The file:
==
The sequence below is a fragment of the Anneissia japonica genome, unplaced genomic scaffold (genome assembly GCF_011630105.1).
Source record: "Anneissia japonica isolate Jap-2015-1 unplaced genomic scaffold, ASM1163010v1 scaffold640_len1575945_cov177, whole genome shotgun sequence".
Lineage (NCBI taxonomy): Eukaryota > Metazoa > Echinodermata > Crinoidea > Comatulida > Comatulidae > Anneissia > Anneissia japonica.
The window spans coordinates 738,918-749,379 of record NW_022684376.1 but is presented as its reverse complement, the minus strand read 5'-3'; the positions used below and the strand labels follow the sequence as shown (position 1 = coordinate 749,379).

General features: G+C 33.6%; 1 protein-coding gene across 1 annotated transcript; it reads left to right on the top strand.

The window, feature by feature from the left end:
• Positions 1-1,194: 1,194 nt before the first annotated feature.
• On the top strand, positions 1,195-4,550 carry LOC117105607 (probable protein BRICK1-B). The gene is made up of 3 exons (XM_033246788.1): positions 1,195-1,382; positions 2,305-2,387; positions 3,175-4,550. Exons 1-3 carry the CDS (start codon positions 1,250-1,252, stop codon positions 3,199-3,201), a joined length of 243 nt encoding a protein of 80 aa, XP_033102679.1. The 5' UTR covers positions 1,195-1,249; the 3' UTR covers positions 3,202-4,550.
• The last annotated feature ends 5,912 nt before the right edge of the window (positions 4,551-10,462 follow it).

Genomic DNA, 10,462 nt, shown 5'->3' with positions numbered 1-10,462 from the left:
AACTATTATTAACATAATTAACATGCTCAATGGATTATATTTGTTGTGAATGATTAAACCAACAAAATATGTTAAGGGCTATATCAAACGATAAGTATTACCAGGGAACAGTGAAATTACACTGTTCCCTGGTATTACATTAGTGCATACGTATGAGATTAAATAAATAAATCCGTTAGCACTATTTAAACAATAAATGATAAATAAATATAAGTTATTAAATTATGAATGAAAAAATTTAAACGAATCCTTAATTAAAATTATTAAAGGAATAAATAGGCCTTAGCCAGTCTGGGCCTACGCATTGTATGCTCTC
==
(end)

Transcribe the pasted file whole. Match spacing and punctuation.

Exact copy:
The sequence below is a fragment of the Anneissia japonica genome, unplaced genomic scaffold (genome assembly GCF_011630105.1).
Source record: "Anneissia japonica isolate Jap-2015-1 unplaced genomic scaffold, ASM1163010v1 scaffold640_len1575945_cov177, whole genome shotgun sequence".
Lineage (NCBI taxonomy): Eukaryota > Metazoa > Echinodermata > Crinoidea > Comatulida > Comatulidae > Anneissia > Anneissia japonica.
The window spans coordinates 738,918-749,379 of record NW_022684376.1 but is presented as its reverse complement, the minus strand read 5'-3'; the positions used below and the strand labels follow the sequence as shown (position 1 = coordinate 749,379).

General features: G+C 33.6%; 1 protein-coding gene across 1 annotated transcript; it reads left to right on the top strand.

The window, feature by feature from the left end:
• Positions 1-1,194: 1,194 nt before the first annotated feature.
• On the top strand, positions 1,195-4,550 carry LOC117105607 (probable protein BRICK1-B). The gene is made up of 3 exons (XM_033246788.1): positions 1,195-1,382; positions 2,305-2,387; positions 3,175-4,550. Exons 1-3 carry the CDS (start codon positions 1,250-1,252, stop codon positions 3,199-3,201), a joined length of 243 nt encoding a protein of 80 aa, XP_033102679.1. The 5' UTR covers positions 1,195-1,249; the 3' UTR covers positions 3,202-4,550.
• The last annotated feature ends 5,912 nt before the right edge of the window (positions 4,551-10,462 follow it).

Genomic DNA, 10,462 nt, shown 5'->3' with positions numbered 1-10,462 from the left:
AACTATTATTAACATAATTAACATGCTCAATGGATTATATTTGTTGTGAATGATTAAACCAACAAAATATGTTAAGGGCTATATCAAACGATAAGTATTACCAGGGAACAGTGAAATTACACTGTTCCCTGGTATTACATTAGTGCATACGTATGAGATTAAATAAATAAATCCGTTAGCACTATTTAAACAATAAATGATAAATAAATATAAGTTATTAAATTATGAATGAAAAAATTTAAACGAATCCTTAATTAAAATTATTAAAGGAATAAATAGGCCTTAGCCAGTCTGGGCCTACGCATTGTATGCTCTC